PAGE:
May 24, 2010 in

The NYT is running a great article about the influx of data in today's world. The prime argument borrows from Einstein's quote, "Not everything that can be counted counts, and not everything that counts can be counted."

I think this speaks volumes and should be heeded by the sites that persist in churning out infographics that do little to educate (or illustrate) about anything, except maybe how easy it is to draw monochromatic pie charts. A notable (and humorous) exception may be seen here.

One of the article's most salient points is that it is not enough to take raw data, run it through a battery of statistical tests, and publish the results. And yes, pie charts are a statistical test. The data must be understood and interpreted - and statisticians will use a first set of tests to illuminate the nature of the data, even before we begin testing hypotheses. After all, how can you answer a question without truly understanding what it is? Remember that any statistical test involves a null hypothesis and an alternative - without understanding exactly what the data represents, it is impossible to properly express those options.

But the statistician's work is not done once the data is understood and the tests are performed - the results of those tests must be interpreted as well. "Lies, damn lies and statistics" isn't just an anecdote - it's truth! Show me a result from a dataset, and I'll show you a convincing way to present an alternative conclusion. It is only by ensuring the integrity of the data and the tests, by knowing exactly what questions are being asked and the manner in which they will be answered, that we can have confidence in our results.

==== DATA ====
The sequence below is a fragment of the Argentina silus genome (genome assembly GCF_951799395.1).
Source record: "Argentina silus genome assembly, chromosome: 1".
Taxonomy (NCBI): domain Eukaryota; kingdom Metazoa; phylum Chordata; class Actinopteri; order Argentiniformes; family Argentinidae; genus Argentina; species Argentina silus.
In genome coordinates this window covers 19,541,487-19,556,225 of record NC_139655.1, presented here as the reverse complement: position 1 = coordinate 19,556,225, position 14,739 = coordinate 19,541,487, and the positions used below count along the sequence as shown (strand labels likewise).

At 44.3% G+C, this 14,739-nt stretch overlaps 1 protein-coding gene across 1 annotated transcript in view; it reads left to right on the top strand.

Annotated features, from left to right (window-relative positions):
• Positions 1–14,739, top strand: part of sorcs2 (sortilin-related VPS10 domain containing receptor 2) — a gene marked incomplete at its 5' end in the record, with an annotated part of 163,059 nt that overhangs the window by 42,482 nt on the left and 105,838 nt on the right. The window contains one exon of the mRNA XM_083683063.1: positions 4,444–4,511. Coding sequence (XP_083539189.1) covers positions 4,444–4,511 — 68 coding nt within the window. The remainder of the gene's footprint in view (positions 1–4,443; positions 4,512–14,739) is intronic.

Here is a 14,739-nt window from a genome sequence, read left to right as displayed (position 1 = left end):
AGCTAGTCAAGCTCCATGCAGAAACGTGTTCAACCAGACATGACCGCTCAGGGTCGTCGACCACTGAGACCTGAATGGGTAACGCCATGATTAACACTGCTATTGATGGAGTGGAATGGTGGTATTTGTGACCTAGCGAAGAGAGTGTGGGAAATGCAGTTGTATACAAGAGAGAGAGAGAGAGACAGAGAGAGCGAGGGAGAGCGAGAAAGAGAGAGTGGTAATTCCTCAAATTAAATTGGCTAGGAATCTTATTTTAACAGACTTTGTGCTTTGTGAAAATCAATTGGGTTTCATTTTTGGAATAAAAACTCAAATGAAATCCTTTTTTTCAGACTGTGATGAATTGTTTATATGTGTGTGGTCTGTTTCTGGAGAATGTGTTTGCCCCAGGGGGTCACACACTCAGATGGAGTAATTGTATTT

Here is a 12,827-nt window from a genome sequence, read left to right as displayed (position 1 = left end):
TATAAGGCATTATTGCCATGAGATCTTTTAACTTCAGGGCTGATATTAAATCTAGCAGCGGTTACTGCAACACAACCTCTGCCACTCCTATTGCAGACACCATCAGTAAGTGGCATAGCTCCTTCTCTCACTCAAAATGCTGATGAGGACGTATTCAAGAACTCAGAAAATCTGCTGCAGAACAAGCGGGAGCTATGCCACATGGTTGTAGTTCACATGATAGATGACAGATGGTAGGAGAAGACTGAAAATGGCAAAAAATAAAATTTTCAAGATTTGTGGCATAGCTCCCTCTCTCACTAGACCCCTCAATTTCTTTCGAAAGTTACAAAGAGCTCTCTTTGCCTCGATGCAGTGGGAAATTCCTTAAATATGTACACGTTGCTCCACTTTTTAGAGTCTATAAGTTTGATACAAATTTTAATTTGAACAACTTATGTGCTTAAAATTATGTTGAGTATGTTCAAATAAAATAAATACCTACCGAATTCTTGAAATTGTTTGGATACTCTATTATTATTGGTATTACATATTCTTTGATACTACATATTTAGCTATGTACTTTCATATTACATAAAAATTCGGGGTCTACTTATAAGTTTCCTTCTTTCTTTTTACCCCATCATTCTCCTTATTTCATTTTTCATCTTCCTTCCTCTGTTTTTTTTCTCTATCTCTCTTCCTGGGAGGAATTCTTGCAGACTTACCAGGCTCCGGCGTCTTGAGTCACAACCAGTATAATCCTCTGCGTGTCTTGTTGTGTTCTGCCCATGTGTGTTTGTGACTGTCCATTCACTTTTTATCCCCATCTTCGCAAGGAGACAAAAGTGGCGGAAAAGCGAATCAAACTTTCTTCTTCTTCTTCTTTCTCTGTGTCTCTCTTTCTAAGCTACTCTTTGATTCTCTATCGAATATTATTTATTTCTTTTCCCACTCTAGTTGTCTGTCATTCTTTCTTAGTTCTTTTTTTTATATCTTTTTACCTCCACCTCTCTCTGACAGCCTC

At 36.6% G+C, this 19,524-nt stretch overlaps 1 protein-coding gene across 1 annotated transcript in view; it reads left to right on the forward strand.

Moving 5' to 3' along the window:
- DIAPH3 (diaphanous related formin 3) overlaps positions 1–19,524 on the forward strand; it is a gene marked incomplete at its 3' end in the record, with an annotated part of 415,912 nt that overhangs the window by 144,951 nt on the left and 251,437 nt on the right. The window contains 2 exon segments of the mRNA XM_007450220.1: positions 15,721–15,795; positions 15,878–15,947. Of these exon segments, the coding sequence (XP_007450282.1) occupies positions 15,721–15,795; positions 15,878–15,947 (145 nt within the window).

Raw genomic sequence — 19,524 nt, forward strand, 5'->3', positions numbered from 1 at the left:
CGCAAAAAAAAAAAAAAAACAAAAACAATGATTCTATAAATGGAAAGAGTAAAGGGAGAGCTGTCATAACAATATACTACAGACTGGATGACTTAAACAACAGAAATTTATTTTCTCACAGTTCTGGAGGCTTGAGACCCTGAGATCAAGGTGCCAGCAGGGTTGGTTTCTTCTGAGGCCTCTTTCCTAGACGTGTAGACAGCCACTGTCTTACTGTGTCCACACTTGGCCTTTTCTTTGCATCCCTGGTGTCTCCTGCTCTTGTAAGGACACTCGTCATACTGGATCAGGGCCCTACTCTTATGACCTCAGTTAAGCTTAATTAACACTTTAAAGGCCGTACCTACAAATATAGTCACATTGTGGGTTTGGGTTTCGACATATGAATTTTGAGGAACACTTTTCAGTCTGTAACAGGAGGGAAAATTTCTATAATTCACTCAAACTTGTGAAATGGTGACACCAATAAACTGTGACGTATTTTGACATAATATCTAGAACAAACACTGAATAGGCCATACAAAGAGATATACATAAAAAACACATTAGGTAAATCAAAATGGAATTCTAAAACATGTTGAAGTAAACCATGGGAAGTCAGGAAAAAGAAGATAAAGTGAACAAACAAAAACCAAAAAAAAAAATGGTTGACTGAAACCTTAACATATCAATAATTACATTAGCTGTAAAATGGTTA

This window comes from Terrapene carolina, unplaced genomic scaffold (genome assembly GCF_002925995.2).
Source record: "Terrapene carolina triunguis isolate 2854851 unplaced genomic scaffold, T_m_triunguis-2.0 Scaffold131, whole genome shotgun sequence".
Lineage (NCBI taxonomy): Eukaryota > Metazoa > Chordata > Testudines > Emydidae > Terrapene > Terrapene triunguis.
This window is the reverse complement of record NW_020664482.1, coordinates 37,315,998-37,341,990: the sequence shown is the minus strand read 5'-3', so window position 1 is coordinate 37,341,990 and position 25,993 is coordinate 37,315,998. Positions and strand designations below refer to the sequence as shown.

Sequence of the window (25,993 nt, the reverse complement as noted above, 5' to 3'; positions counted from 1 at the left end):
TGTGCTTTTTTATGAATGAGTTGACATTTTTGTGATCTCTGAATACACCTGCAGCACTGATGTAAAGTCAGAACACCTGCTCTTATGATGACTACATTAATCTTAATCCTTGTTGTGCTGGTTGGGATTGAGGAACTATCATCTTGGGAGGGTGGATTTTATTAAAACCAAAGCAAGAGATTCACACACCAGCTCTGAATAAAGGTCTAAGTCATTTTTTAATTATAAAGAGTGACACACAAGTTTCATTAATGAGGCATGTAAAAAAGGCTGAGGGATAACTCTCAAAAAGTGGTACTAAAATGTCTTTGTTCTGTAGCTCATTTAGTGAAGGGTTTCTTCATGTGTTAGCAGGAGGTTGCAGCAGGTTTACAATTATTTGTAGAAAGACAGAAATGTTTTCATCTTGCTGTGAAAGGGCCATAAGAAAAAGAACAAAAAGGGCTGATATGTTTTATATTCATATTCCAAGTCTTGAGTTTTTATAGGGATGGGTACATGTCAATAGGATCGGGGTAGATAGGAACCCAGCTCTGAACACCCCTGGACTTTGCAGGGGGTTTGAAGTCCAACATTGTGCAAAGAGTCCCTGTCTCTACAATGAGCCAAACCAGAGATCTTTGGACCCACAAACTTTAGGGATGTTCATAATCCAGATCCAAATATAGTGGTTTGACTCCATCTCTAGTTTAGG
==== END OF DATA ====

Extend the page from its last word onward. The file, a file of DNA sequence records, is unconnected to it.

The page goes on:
I think it's wonderful that the tools of statistics have become democratized. But we need to make sure that statistical thinking is as widely disseminated as that math. Tools aren't much use without the knowledge to wield them. I can hold a hammer and screwdriver, sure, but I'm no master carpenter. Until we can be confident that our statistics come from statisticians, it will remain necessary to question all analyses. As I write that, I'm well aware in that scenario we'd probably need a healthy dose of skepticism, just the same. Who better to disguise meaning than the master statisticians themselves?